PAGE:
G = (o + F)/2; H = (o + A)/2; J = (A + B)/2; L = (F + B)/2;
K = {x, y};

a^2 - 16 - 20 - 32 /. Solve@{area[{o, H, K}] + area[{o, K, G}] == 16,
   area[{G, K, F}] + area[{F, L, K}] == 20,
   area[{J, K, B}] + area[{L, K, B}] == 32, a > 0}
(* {28} *)
POSTED BY: xzczd  
Answer
18 days ago

Hello Neil, thanks so much for the suggested solution, I am learning from your idea behind it, appreciated.

When i formulated the code, i.e. my very first idea of implementing the youtube problem statement in any kind of WL code form, I was not sure that the software could solve it. And indeed, it seems that Solve and NSolve cannot solve this problem when it is formulated like this, imho idiomatically. Maybe with a different coding approach, the two functions can solve it, who knows. But then i remembered Frank's method of solving an intricate set of equations .. simple use an optimization function with a pseudo objective function, taking the intricate set of equations as constraints. I find it more important nowadays to know how to solve a given non-trivial quiz/problem with a preferred software (e.g. Excel, Matlab, Raspberry Pi, Wolfram L, Maple, Python) than to solve it using the school-taught traditional brains-pencil-paper method. I'd rather invest time, brains, and efforts in finding a general coded solution than trying to solve the problem manually on a piece of paper (which i would later toss in a trash can). Both methods can be fun but imho there are more practical skills (like debugging) and experience to be acquired from setting up a working code; and it is easier to store/save/keep the code neatly (e.g. for future reference) because it is not written on a piece of scrap paper. Well, our way of keeping/collecting such code could be by posting them all in this thread haha.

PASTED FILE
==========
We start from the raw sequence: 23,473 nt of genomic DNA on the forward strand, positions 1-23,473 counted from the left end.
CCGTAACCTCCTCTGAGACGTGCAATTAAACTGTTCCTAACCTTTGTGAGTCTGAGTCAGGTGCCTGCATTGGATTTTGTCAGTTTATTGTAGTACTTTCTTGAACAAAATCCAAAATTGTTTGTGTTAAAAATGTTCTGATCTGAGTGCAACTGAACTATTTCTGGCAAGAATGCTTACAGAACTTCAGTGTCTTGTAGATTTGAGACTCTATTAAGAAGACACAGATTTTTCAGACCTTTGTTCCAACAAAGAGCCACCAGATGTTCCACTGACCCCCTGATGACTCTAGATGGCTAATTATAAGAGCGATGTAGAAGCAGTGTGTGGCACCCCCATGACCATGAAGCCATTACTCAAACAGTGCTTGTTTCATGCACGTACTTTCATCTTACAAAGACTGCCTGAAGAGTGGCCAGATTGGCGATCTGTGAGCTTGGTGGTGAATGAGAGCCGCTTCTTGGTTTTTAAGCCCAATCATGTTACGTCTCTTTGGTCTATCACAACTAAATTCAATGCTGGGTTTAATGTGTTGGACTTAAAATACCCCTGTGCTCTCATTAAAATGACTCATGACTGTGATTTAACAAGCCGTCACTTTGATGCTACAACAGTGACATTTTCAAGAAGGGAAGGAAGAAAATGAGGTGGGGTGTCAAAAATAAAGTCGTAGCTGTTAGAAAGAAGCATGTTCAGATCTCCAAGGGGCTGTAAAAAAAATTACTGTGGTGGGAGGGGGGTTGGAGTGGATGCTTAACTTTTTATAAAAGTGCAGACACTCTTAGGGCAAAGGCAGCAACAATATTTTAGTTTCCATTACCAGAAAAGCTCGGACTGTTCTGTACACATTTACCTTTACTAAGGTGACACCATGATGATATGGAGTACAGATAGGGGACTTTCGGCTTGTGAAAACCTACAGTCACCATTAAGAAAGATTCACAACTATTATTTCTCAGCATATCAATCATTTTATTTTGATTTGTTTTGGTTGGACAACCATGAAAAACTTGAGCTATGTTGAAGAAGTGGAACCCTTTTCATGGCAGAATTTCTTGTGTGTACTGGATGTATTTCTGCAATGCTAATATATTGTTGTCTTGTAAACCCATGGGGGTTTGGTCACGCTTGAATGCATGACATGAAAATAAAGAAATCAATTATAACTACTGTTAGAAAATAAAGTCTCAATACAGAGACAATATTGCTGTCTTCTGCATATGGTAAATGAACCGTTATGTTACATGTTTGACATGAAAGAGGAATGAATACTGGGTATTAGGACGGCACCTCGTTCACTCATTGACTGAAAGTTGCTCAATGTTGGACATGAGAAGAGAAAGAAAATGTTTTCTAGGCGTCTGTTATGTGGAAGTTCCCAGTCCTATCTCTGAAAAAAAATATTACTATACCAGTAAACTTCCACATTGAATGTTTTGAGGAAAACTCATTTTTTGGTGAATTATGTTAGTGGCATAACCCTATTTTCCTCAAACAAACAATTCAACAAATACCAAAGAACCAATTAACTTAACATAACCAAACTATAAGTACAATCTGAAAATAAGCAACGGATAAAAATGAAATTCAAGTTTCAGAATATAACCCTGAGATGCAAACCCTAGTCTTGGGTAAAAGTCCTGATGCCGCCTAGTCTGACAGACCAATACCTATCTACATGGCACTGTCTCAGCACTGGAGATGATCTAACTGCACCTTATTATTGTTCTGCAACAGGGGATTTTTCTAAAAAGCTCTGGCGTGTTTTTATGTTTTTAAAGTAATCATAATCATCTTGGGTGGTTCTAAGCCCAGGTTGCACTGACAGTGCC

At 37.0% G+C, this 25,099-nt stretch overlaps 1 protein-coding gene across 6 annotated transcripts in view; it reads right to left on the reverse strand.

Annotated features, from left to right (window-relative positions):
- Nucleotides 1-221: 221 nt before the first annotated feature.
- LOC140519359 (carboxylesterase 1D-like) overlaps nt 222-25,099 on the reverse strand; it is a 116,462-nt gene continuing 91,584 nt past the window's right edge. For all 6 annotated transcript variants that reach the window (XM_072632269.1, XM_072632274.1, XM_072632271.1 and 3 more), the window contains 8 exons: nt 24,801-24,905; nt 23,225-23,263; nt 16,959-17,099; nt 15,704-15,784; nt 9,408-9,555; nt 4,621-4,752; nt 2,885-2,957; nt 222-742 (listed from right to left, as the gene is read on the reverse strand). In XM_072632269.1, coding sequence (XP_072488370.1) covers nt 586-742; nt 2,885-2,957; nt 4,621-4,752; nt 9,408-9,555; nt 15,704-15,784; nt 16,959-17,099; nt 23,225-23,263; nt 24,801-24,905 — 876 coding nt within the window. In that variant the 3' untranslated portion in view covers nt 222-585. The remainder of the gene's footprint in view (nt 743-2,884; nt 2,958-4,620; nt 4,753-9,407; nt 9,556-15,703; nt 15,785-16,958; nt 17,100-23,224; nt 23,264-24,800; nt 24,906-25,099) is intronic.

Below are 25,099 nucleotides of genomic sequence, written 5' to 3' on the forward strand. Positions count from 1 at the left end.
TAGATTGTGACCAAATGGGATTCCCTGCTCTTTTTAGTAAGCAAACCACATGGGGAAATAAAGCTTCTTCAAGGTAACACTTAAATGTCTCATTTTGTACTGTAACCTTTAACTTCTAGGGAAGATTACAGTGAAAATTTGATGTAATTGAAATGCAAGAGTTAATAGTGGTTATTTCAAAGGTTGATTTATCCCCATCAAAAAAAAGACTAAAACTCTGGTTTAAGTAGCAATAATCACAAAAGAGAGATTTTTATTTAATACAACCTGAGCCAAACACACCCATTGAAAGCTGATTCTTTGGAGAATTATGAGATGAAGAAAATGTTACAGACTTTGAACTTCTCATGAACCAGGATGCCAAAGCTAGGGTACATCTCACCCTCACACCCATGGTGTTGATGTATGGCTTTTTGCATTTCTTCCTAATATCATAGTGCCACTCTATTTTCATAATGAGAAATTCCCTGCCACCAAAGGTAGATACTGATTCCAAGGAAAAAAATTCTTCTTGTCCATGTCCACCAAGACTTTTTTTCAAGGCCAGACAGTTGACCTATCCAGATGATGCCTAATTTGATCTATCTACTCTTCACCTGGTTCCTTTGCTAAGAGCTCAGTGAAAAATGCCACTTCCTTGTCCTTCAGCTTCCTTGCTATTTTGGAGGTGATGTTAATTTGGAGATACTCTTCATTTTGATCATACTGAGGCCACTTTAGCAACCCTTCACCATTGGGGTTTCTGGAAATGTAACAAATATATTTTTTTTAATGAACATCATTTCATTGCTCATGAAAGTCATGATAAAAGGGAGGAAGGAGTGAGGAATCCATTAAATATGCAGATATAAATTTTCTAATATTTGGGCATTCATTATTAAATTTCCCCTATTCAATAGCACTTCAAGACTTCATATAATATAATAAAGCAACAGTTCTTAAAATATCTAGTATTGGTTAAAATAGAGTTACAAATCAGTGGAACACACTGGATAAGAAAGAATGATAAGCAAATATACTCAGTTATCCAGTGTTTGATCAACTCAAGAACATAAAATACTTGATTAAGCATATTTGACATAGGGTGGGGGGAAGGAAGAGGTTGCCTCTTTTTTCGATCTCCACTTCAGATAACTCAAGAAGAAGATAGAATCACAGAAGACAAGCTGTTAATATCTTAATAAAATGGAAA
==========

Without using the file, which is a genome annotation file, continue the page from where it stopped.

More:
@xzczd , amazing, I feel beaten :D — Thanks for the great solution showing that Solve can solve the problem but only after splitting the areas into triangles!

POSTED BY: Raspi Rascal
Answer
18 days ago

I quickly turn Mathematica upside down :P.

Execute this code:

r1 = Polygon[{{0, 0}, {a/2, 0}, {x, y}, {0, a/2}}];
r2 = Polygon[{{0, a/2}, {x, y}, {a/2, a}, {0, a}}];
r3 = Polygon[{{a/2, a}, {x, y}, {a, a/2}, {a, a}}];
r4 = Polygon[{{a/2, 0}, {a, 0}, {a, a/2}, {x, y}}];
eqs = {Area[r1, #] == 16, Area[r2, #] == 20, Area[r3, #] == 32, 
Area[r4, #] == a^2 - (16 + 20 + 32)} & /@ {WorkingPrecision -> 
MachinePrecision};FindMinimum[{0, eqs}, {x, y, a}]
POSTED BY: Mariusz Iwaniuk
Answer
18 days ago

Not really a quiz but a provocative youtube title anyway: believe in the math, not wolframalpha

$$\sqrt[3]{7+\sqrt{50}}+\sqrt[3]{7-\sqrt{50}}$$ I wasn't able to solve it with

(7 + Sqrt[50])^(1/3) + (7 - Sqrt[50])^(1/3) // Simplify

But this did the trick:

In[1]:= CubeRoot[7 + Sqrt[50]] + CubeRoot[7 - Sqrt[50]] // FullSimplify
Out[1]= 2

Lol.

You got any other solution method with Mathematica?

POSTED BY: Raspi Rascal
Answer
15 days ago

The two expressions are not equivalent. Try

(-1)^(1/3) // N
CubeRoot[-1] // N

For more information, check these posts:

https://mathematica.stackexchange.com/q/104281/1871 https://mathematica.stackexchange.com/q/3886/1871

POSTED BY: xzczd  
Answer
15 days ago

Thanks xzczd for the pointer! So what about this one where i failed to even code the problem statement:

VERY HARD South Korean Geometry Problem (CSAT Exam) enter image description here

The first step is to identify the three distinct points. Point C be the tip of the cone. The coordinate system's origin be at the center of the cone base:

pA = {20, 0, 0};
pB = {Bx, 0, Bz}; (* y-coordinate of B is zero *)
pC = {0, 0, Cz};
Cz = Sqrt[60^2 - 20^2]; (* Phythagoras for the cone height *)
(20 - Bx)^2 + Bz^2 == 10^2; (* Phythagoras for z-height of B *)